without any related human infection or disease (11). A
India with 5 deaths. The majority cases were reported from
question of considerable epidemiological significance is
Gujarat (327) followed by Maharashtra (247). Karnataka
whether “transmission” of somatic antigen can occur in the
reported 105 cases, Tamil Nadu 93, and West Bengal 120
natural environment, i.e., can non-01 V. cholerae become
cases (4).
V. cholerae 01? (12). Such “transformation” has been

claimed by many workers ( 1 3 ) .
E p i d e m i o l o g i c a l features

Cholera is both an epidemic and endemic disease. The E p i d e m i o l o g i c a l determinants
epidemicity and endemicity of a disease will depend on the

characteristics of the agent, and those of the system Agent factors

(environment). Characteristics of the agent which influence
(a) AGENT : The organism that causes cholera is labelled
its distribution include its ability to survive in a given
as V. cholerae O Group 1 or Vibrio cho/erae 01 and 0 1 3 9 .
environment, its virulence, the average number of
The term “epidemic strain” has also been used for these
organisms required to cause infection, etc. Characteristics of
vibrios. Vibrios that are biochemically similar to the
the system which affect the distribution of the agent include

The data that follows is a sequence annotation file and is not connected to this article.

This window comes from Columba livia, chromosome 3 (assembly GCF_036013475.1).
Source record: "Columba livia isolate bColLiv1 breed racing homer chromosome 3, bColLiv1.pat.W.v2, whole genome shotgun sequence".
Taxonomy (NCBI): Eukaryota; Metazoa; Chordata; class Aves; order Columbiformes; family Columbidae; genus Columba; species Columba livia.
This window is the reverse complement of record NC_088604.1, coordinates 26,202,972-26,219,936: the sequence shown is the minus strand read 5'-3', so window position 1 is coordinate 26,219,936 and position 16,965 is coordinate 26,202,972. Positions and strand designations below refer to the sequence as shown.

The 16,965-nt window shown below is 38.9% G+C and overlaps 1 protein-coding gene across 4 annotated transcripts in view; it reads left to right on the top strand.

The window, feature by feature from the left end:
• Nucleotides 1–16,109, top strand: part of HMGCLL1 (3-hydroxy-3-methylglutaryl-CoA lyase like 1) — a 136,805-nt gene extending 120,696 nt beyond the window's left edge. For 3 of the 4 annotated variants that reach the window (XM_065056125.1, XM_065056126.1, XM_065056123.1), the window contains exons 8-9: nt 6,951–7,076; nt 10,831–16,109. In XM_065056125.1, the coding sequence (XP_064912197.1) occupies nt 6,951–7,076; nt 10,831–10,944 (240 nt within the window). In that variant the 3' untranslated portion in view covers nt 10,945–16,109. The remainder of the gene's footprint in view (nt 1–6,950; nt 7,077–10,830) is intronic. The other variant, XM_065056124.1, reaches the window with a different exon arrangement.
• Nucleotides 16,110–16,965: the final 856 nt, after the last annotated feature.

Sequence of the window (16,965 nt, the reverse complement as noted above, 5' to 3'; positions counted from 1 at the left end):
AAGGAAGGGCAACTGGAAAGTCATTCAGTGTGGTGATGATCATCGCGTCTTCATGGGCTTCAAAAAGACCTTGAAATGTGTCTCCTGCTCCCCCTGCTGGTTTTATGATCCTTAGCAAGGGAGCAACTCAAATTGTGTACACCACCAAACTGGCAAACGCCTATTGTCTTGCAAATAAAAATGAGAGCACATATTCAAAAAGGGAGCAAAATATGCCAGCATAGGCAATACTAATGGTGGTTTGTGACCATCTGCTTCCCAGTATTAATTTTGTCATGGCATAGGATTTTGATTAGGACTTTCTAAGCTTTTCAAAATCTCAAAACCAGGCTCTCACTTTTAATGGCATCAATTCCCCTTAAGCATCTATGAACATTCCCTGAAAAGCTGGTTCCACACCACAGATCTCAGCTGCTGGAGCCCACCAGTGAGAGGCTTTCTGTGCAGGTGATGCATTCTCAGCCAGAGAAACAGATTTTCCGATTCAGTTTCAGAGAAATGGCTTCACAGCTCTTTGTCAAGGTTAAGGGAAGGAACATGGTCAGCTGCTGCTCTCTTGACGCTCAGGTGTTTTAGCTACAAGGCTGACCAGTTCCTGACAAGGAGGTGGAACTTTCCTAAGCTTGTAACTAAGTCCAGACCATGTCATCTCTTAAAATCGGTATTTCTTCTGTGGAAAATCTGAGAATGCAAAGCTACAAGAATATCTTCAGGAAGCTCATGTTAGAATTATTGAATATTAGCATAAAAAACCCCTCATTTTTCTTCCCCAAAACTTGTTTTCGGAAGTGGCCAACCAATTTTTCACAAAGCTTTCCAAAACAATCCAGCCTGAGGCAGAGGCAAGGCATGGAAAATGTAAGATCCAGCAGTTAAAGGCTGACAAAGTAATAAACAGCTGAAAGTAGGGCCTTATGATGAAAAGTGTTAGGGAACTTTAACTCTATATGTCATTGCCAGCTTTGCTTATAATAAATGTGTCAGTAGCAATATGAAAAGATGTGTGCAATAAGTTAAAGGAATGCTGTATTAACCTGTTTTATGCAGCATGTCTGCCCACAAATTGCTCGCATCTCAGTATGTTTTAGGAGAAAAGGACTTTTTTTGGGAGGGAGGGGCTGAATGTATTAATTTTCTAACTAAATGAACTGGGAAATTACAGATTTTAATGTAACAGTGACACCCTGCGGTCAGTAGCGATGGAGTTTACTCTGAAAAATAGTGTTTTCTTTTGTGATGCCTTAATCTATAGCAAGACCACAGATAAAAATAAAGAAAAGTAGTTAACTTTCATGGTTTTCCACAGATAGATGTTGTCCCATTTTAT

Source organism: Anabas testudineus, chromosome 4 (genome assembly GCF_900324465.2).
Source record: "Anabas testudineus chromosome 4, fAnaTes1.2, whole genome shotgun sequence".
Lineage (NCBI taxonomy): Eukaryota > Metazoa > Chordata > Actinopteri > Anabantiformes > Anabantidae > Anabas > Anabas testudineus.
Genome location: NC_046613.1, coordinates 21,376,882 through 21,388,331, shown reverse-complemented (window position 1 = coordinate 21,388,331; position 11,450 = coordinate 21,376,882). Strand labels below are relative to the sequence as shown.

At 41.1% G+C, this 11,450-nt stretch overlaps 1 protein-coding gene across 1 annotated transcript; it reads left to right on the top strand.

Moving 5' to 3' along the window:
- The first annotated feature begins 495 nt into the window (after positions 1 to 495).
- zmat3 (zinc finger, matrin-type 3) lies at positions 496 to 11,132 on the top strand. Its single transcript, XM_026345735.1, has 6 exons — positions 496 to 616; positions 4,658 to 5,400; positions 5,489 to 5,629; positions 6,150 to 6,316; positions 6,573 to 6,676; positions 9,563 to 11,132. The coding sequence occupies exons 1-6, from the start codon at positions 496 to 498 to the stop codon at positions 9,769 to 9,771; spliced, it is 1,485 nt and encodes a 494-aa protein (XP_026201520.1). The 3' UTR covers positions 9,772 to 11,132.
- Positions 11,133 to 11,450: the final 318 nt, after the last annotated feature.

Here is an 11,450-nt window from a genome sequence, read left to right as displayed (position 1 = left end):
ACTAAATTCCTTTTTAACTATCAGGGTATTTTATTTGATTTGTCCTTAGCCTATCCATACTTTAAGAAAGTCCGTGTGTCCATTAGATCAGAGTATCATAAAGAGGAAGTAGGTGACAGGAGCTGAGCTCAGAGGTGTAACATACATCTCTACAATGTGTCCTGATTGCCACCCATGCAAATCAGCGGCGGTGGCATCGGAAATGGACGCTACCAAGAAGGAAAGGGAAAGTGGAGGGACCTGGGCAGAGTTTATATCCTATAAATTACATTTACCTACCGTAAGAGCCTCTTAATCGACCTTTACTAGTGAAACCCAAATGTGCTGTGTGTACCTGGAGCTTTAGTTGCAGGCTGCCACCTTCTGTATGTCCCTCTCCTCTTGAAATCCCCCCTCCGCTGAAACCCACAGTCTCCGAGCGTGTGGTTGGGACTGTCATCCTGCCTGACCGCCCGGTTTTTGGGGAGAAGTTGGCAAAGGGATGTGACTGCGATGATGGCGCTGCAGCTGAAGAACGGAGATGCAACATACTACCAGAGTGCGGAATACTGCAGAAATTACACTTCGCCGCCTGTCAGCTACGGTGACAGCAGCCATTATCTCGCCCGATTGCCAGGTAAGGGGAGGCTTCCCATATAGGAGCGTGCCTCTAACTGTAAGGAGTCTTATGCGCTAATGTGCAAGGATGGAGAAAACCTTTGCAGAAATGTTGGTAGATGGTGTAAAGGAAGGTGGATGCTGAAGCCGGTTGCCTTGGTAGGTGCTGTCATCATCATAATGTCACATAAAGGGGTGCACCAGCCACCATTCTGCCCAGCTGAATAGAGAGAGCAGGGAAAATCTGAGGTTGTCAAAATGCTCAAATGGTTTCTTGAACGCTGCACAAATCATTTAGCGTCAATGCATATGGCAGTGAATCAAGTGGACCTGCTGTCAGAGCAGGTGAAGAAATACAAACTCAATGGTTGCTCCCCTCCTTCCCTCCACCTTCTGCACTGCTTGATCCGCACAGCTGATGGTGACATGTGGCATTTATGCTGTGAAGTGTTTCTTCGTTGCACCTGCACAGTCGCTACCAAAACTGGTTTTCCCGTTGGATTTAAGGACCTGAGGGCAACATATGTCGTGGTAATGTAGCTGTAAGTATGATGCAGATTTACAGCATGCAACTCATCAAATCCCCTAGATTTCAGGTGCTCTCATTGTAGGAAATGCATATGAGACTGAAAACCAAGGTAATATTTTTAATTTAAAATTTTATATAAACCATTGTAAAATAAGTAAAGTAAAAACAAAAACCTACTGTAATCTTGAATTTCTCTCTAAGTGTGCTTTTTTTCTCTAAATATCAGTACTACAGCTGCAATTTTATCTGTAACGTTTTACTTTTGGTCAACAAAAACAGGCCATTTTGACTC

epidemic strains (V. cholerae 01 and 0139) but do not
the number of susceptibles, and the opportunities it provides
agglutinate in V. cholerae 01 and 0139 antiserum have
for transmission of the infection. Global experience has
been referred to in the past as non-agglutinating (NAG)
shown that the introduction of cholera into any country
vibrios or as non-cholera vibrios (NCV). These are now
cannot be prevented, but cholera can create a problem only
included in the species V. cholerae and are referred to as
in areas where sanitation is defective.
non-0 Group 1 V/ 0 1 3 9 cho/erae (non-epidemic strains). It
Epidemics of cholera are characteristically abrupt and is now recognized that the NCV/NAG vibrios include some
often create an acute public health problem. They have a species that are pathogenic for humans (e.g., Vibrio
high potential to spread fast and cause deaths. The epidemic parahaemolyticus) which have caused outbreaks of cholera­
reaches a peak and subsides gradually as the “force of like diarrhoea. It is, therefore, necessary to identify